Happy Thursday!

#FolkloreThursday Film Spotlight: Tale of Tales

Hello, lovely readers. I have a confession to make before I launch into this blog entry. I had no idea the film I’m about to talk about was based on a book. I am terrible. I now want to read said book though, so there’s that at least.

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From the bitter quest of the Queen of Longtrellis, to two mysterious sisters who provoke the passion of a king, to the King of Highhills obsessed with a giant Flea, these tales are inspired by the fairytales by Giambattista Basile.

The above is taken from IMDB. Obviously. Otherwise, I would have known it was actually based on something. I went into this film blind, I’d seen maybe part of a trailer beforehand and was intrigued enough to watch it. I am glad I did.

It’s an incredibly strange film, weaving what at first seem to be three completely separate stories together. The first, a queen who will do anything to have a child; the second, two sisters who win the love of a womanising King by use of trickery and magic; the third, a king who finds and nurtures a flea, loving it more than his own child resulting in his daughter being married off to an ogre.

Naturally, I love it. I adore stories, and if a film has more than one it’s going to be a guaranteed hit with me. Combine that with the fairy tale nature and setting and you’ve got an instant love. This film is dark. It’s also whimsical but the dark kind where you’re not sure if what you’re watching could possibly have a happy ending or whether everyone is going to die horribly.

The film is stunning. From the costumes to the sets, to the music and through the colouring, it is gorgeous. It’s exactly the kind of rich beauty you want from a fairy tale film.

From what I gather of the book, these are only three of an incredible number of tales that could have been used, and now a small hopeful part of me is crossing her fingers and wishing on every star that they turn this into a series of films, each with three tales beautifully produced until the whole book has been done. It is only a vague hope. It will probably never happen. A girl can dream.

It harkens back to the 80s fantasy movies that I adore, only darker and with better visual effects. Definitely, check it out if you’re a fan of fantasy and fairy tales. I love it. Love it.

Happy Thursday!

#FolkloreThursday: An Endless Story (Japan)

Hullo, hullo. It’s one of those Thursdays where I read a folktale that I’ve never read before and relay it for your enjoyment, mostly marvelling at the ridiculousness of it all. I love folktales. I love how weird and wonderful they can be, how different they can be across different cultures, and how they manage to stick around despite how incredibly old they are.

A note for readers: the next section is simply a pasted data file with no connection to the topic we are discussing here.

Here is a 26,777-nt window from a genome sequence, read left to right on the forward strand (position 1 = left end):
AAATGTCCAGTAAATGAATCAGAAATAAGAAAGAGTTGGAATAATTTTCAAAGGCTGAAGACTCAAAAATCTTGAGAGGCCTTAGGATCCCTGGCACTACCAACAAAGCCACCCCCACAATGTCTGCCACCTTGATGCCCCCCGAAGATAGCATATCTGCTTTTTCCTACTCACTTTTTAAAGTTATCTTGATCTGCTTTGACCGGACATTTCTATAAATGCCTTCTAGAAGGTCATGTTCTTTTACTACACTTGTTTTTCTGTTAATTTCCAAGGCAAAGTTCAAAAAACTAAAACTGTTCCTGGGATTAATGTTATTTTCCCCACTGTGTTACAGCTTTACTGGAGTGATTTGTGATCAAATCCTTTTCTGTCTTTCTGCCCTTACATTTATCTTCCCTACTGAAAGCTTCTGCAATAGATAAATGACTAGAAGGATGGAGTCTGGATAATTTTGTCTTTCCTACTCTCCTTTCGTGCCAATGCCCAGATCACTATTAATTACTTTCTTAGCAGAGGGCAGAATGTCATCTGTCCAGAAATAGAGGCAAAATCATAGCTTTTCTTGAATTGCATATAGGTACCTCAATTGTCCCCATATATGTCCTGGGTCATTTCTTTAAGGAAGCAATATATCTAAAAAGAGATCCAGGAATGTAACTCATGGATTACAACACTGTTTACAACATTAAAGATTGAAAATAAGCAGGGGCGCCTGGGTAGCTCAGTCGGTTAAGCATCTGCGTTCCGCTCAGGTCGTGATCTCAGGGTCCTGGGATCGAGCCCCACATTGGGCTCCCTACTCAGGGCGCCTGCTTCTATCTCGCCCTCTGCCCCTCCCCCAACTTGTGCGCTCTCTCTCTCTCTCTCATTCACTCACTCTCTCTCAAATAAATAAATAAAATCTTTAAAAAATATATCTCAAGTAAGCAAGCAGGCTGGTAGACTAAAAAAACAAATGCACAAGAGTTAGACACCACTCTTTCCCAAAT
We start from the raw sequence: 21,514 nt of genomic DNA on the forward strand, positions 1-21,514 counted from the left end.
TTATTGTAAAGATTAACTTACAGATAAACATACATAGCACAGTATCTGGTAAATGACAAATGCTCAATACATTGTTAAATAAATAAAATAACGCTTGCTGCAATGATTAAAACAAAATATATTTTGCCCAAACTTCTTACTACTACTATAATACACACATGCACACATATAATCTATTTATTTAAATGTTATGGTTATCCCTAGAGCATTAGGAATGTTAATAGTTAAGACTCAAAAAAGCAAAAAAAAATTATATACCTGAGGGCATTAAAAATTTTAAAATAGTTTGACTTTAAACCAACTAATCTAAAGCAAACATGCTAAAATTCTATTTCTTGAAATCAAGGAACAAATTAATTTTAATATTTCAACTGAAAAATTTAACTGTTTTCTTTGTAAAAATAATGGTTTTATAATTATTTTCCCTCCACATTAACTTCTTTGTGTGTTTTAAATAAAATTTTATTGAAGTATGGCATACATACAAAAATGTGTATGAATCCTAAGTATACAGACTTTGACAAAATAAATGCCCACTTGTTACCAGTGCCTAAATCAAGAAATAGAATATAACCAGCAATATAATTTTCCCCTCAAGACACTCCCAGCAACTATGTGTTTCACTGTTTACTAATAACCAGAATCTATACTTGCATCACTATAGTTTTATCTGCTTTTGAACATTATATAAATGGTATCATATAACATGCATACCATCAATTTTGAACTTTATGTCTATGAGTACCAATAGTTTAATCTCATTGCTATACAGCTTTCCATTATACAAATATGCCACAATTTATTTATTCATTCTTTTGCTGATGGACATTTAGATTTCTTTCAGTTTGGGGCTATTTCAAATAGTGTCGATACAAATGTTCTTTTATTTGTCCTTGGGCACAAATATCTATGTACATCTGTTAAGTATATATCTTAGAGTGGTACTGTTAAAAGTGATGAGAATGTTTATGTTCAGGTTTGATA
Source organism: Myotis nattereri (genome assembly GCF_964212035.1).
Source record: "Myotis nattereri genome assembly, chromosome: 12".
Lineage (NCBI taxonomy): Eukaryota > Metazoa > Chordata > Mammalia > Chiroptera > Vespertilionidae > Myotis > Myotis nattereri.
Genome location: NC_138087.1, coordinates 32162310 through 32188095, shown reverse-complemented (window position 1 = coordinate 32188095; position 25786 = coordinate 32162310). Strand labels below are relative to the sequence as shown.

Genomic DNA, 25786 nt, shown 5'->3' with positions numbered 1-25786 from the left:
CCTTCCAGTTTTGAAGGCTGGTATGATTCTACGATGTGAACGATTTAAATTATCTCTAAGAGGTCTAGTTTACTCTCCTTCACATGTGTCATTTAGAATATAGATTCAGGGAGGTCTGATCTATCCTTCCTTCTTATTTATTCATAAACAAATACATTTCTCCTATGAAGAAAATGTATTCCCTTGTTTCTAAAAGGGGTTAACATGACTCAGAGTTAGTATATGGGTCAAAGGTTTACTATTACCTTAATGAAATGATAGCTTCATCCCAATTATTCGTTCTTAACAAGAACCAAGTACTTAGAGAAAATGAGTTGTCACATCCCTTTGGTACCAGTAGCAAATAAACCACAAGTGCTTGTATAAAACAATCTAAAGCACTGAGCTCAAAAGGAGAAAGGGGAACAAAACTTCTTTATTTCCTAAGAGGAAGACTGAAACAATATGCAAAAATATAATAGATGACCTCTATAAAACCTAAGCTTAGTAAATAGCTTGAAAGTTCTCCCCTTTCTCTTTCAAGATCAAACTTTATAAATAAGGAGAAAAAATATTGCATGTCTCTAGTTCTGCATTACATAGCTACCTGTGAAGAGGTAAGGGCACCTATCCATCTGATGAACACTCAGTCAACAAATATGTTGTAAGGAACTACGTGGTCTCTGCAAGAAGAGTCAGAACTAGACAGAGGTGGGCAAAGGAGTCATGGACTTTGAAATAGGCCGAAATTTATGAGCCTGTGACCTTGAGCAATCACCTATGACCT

This week, we’re travelling to Japan for a tale with a very misleading title. It is called An Endless Story and yet it is quite possibly the shortest story in Favourite Folktales from around the World.

So, we jump right into the story and discover that the rats of Nagasaki have all jumped onto a ship to Satsuma because there is no food. All is going well, they’re on the ship, they’re sailing but then… they happen across another ship, equally filled with rats. These rats were from Satsuma (can you see where this is going?) making their way to Nagasaki because there is no food.

We have a dilemma on our hands and what do the rats decide to do?

(I’m not sure you’re ready for this. Are you ready for this?)

(Okay, okay. You’re ready.)

The decide to jump into the sea. And drown. 

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Of course, there was no other place in the whole of Japan that might have had food for them. They were clever enough to sail across the sea but apparently, geography was possibly not their strong suit.

So there you have it, An Endless Story made Endless only by the fact that the rats are jumping into the sea one-by-one and that it ends with an ellipsis.

Save a life, feed a rat.

Happy Thursday!

#FolkloreThursday: Four Favourite Fables

Greetings, gremlins. We are back to our Folklore Thursday schedule with a list post! I mentioned in my interlude that I wanted to write a list but didn’t know which list to write. I’m not sure how I decided on fables but decide I did and now here we are with a post. Funny how these things work out, isn’t it? (I jest.)

In my modern fiction (‘modern’ here meaning written in recent years rather than being based in recent times), I tend to shy away from moralising. There are few books that moralise in a way that doesn’t make me want to slam my head into the nearest wall (Wonder by R.J. Palacio is probably the most successful that I have read, but I do shrink back from the idea of it ‘teaching society a lesson’). That isn’t to say that I think books can’t lead towards societal change, they can, I just object to books (and authors) who make that their book’s primary goal. It always seems forced and disingenuous, I much prefer it to happen organically. If that’s the message readers take from the book, great! If it’s shoved down the reader’s throat so that they have no choice but to swallow it, that’s not even in the same hemisphere as fantastic.

Heck, I’m probably against moralising in classics too aside from the fact that I don’t really read them. Folklore, mythology, fables? Come at me. Dickens? Go away, far away. Leave now, and never come back. (There are exceptions, Wuthering Heights and anything by Lewis Carroll being the main ones.)